The protesters’ “rezoning is violent” t-shirts were a reference to the theme of the night: a discussion of violence in the area as a public-health issue.

The Bronx Director of the Take Care New York program at the city’s Department of Health and Mental Hygiene, Elizabeth Hamby, said she was disappointed that the workshop did not happen because it is crucial to hear the community’s concerns on violence, “We were going to root causes and we were not coming up with the solutions — it was the community.”

DCP Bronx Director Carol Samol said in an email statement to City Limits: “The community deserves a planning process that allows everyone to have a seat at the table and respect one another. Over the last three years, we have heard from people who live, work, study, and worship in the Southern Boulevard area and are committed to its future. Through these many, respectful and constructive conversations, violence emerged as an important public health issue, and DCP and DOH will continue to work to create a safe space to hear and address this and all community concerns.”

Rodriguez said the episode was a demonstration of the community’s distrust in the process. She said having a proverbial seat at the table did not work anymore for Bronx residents. “We have been operating on ‘better than nothing’ for a long time,” she said. “We are having a seat at the able of our own displacement.”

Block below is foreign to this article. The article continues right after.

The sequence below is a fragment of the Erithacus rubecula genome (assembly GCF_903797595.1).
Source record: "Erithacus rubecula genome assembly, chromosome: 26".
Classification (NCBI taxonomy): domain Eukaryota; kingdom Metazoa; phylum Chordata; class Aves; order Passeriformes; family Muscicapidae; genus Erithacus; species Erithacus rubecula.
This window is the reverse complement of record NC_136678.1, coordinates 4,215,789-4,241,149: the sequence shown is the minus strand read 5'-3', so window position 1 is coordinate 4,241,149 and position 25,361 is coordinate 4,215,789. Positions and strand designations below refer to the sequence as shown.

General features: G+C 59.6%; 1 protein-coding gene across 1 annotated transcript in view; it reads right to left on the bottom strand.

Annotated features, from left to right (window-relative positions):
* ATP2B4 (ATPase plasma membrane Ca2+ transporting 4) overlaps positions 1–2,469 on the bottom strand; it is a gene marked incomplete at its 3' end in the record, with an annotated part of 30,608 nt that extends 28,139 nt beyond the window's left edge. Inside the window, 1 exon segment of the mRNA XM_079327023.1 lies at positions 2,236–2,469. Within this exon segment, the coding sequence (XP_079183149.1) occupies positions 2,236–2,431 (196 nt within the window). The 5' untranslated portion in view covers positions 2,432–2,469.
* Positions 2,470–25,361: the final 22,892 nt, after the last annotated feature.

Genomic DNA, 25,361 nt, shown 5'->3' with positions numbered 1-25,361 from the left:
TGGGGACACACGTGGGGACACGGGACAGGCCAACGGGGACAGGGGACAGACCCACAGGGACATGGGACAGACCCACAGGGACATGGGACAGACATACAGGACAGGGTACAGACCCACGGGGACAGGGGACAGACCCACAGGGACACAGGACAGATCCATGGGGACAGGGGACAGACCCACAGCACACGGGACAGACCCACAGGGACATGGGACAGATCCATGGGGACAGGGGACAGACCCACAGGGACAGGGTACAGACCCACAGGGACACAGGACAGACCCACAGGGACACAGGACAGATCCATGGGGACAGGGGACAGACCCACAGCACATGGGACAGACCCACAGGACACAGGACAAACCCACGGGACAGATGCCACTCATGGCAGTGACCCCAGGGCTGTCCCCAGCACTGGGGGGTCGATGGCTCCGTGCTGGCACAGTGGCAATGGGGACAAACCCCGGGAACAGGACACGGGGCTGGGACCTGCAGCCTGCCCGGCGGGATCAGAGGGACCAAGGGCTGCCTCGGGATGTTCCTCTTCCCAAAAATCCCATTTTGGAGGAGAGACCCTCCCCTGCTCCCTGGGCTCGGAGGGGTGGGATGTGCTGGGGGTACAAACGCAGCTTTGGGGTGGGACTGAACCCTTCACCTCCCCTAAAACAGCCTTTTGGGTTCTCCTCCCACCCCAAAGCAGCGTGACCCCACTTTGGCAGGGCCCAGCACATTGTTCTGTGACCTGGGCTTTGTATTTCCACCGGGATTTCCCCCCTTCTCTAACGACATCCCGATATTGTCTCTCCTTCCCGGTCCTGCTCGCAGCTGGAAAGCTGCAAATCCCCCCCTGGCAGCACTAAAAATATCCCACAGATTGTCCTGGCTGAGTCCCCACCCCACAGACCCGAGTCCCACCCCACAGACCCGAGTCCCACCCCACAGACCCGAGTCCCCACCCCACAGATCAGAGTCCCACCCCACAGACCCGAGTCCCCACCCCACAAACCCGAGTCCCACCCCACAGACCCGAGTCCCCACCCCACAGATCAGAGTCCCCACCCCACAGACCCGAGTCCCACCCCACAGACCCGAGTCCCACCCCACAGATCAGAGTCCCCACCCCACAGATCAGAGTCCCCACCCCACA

On Thursday night, it was unclear exactly who had ordered the meeting shut down.

According to the Department of Education, Samol approached school safety agents on the scene for assistance at the meeting. Shortly afterwards, a decision was made to adjourn the meeting, taking into account that there was another event taking place in the building at the time.

The DCP meeting was the last community engagement workshop for the season. The city planning agency expecting to schedule more workshops after the summer.

The study area encompasses the Crotona Park East and Longwood neighborhoods and covers Southern Boulevard between the Cross Bronx Expressway and East 163rd Street including the Bronx River and Crotona Park. According to the Department of City Planning (DCP), the study covers more than 130 blocks and hosts 60,000 residents and 17,000 existing residential units. Most of the residential buildings are one- or two-family homes, multi-family walk-ups and multi-family elevator buildings.

In the 1960s, the area deteriorated after the city, under planner Robert Moses, demolished thousands of tenements to construct the Cross Bronx and the Sheridan Expressways. Between 1970 and 1980, it was also one of the communities worst hit by the Bronx arson crisis when 15,000 housing units were lost to fire in Crotona Park East.

The plan to study the Southern Boulevard area for a rezoning emerged after New York State decided to convert the Sheridan Expressway from an underused expressway into a pedestrian-friendly boulevard after decades of advocacy from local groups. The construction of the future boulevard is underway and will cost an estimated $75 million.

If rezoned, Southern Boulevard would be one of the 15 neighborhoods selected to be rezoned to create and preserve affordable housing units as part of the mayor’s plan. So far, East New York, Downtown Far Rockaway, East Harlem, Jerome Avenue and Inwood have been rezoned, and Bay Street on Staten Island is about to be. Possible rezonings of Bushwick and Gowanus are both under consideration.